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Krishna Poonia became first Indian woman to win Commonwealth Games gold in track and field
Poonia won the women's discus final at 2010 Games hosted by New Delhi
The 32-year-old now mixes sports career with political and gender rights campaigning
Poonia is a strong advocate of woman's rights to education and curbing "male-dominated" Indian society
It’s a story that could have borrowed some of its plot from a Bollywood movie, but audiences might have scoffed at the improbable ending Krishna Poonia achieved in real life.
A script containing some classic storytelling themes – poor rural upbringing, family tragedy, arranged marriages and political ambitions – was afforded its defining element when Poonia put in an historic performance at the Commonwealth Games held in 2010.
In the entire 80-year history of the quadrennial sporting jamboree, no Indian female had ever claimed gold in a track and field event until Poonia snatched a momentous victory in the women’s discus.
Her winning throw of 61.51 meters led an Indian clean sweep in the event (compatriots Harwant Kaur and Seema Antil took silver and bronze respectively) and also ensured India’s first win in the athletics stadium since the runner Milkha Singh, known as “The Flying Sikh,” dashed to gold in the men’s 440 yards at the Games held in Cardiff, Wales way back in 1958.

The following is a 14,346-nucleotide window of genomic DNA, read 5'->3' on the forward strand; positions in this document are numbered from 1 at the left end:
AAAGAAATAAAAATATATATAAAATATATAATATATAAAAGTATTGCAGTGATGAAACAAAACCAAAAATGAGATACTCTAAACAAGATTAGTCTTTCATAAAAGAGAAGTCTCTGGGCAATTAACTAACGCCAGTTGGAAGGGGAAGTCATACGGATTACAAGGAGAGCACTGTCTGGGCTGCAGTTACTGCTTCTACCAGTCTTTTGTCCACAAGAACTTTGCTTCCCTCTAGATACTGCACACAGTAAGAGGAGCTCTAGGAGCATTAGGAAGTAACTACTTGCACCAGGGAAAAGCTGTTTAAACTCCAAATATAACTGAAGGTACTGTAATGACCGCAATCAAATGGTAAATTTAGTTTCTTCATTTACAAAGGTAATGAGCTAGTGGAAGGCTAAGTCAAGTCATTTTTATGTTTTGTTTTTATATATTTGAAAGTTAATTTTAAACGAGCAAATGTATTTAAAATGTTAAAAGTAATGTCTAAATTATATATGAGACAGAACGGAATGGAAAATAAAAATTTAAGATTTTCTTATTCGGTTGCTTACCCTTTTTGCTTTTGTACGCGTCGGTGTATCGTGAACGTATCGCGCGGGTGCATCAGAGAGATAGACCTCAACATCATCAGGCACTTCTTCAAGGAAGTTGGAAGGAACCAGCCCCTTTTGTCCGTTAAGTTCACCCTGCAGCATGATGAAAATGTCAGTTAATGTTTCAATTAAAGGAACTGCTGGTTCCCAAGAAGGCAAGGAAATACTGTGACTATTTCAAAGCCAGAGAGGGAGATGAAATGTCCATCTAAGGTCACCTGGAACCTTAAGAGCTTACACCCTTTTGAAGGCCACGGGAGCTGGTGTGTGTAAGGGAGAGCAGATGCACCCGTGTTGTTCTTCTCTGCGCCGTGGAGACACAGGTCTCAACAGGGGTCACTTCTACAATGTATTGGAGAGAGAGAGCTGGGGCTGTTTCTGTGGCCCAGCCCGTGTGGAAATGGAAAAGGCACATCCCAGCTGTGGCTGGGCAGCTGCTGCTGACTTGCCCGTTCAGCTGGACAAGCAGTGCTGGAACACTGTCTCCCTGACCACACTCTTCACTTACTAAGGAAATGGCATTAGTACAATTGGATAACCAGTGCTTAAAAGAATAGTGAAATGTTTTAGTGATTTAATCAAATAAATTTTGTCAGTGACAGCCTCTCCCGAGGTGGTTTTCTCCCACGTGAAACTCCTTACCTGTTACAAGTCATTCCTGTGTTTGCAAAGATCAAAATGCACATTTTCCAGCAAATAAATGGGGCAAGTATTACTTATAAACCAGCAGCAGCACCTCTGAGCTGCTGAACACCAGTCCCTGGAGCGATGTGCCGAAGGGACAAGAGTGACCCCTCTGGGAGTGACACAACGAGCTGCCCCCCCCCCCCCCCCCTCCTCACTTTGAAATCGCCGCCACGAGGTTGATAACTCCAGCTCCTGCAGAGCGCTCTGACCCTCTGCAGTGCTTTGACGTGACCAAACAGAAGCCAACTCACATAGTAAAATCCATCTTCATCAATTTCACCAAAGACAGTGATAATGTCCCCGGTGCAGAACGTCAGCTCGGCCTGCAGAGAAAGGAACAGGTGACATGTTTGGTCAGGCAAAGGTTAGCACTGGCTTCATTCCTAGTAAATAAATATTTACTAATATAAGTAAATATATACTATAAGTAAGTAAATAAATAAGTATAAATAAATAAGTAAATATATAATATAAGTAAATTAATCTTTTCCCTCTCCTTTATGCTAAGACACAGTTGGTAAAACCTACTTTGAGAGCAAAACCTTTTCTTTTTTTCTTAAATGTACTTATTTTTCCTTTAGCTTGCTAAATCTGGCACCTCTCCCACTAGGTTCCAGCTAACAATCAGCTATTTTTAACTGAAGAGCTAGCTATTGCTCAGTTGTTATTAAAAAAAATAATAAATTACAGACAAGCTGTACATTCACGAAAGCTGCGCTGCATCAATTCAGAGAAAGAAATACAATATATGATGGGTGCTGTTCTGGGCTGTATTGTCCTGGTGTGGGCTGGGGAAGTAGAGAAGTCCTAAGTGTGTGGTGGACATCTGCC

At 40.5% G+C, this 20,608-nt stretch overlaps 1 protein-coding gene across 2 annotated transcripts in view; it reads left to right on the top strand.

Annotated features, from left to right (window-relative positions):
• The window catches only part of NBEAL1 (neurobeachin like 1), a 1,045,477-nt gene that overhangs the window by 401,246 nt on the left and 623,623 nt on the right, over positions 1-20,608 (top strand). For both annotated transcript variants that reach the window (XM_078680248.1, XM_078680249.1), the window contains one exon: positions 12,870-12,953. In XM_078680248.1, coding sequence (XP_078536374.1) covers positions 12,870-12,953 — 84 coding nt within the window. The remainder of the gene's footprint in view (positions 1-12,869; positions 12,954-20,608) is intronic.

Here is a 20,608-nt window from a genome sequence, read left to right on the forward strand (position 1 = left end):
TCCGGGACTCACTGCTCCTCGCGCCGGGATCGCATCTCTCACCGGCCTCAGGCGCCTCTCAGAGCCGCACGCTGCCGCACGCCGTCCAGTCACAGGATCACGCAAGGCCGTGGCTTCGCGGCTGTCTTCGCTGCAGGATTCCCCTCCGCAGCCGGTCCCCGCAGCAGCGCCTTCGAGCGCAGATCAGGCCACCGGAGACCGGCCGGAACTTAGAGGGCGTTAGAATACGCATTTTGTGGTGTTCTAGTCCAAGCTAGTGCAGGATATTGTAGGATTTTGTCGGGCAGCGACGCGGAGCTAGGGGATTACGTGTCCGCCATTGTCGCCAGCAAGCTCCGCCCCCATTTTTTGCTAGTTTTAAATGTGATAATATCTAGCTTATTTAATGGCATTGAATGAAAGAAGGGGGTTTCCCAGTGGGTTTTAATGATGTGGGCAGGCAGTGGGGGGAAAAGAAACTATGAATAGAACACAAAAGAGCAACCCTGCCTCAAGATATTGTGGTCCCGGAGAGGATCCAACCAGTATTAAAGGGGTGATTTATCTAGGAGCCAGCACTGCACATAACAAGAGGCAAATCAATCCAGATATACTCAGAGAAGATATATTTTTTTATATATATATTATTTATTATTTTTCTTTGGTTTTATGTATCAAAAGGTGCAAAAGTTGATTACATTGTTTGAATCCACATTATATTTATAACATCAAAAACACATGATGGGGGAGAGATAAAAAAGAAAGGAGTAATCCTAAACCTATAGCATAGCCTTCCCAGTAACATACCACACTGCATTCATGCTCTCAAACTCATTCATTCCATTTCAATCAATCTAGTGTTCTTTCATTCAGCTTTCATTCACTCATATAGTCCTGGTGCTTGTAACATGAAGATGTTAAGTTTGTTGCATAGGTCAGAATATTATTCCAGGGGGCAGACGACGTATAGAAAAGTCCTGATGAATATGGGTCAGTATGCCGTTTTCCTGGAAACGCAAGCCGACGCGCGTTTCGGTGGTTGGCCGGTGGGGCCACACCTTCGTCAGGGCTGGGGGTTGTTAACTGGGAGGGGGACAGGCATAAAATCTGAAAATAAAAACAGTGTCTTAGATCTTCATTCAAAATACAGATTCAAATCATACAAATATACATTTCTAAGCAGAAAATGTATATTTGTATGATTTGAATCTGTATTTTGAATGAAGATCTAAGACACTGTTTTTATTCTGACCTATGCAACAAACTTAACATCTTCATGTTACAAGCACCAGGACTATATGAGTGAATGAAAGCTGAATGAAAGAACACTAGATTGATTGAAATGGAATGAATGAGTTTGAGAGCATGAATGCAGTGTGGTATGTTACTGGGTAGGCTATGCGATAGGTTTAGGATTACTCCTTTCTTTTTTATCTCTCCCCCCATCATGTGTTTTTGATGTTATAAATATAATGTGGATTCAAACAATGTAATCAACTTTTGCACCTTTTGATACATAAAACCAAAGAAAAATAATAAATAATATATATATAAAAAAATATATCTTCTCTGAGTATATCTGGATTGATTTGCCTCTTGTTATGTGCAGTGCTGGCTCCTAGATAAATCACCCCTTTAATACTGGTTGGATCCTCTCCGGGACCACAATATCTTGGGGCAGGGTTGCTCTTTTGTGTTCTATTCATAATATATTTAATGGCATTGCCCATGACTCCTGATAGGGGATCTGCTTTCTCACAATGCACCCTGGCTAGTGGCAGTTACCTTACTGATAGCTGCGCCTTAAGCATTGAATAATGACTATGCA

“I can never forget that moment when I won the gold medal and when I took the victory lap with the flag,” Poonia told CNN’s Human to Hero series.
“For four years I was seeing the moment in my dreams and now I was finally seeing it in reality,” she added wiping away tears from her eyes.
Poonia could be forgiven for welling up given her journey from provincial backwater to a packed stadium in New Delhi.
Born in the small town of Agroha in the state of Haryana, Poonia was brought up in by her father and grandmother after her mother died when she was just nine years old.
Living among the Jat people – a traditional agricultural community in northern India – Poonia recalls a childhood where physical fitness was honed working the land not at play on a sports field.
“Most people are agriculturalist and their routine is to get up early and feed the livestock and after breakfast they leave for the fields,” she explains.
“My family had a milk dairy and we had around 70-80 buffalo. The work of the milking was only done by the family … and when I was (15-16 years old) I would help, milking seven to eight buffaloes in one go.”
School afforded something of a respite from this routine as well as providing an outlet for her growing interest in sport which was exercised further as she continued her formal education.
“When I got to college I used to compete with the other girls. My height and strength was good – I could throw well,” she explains.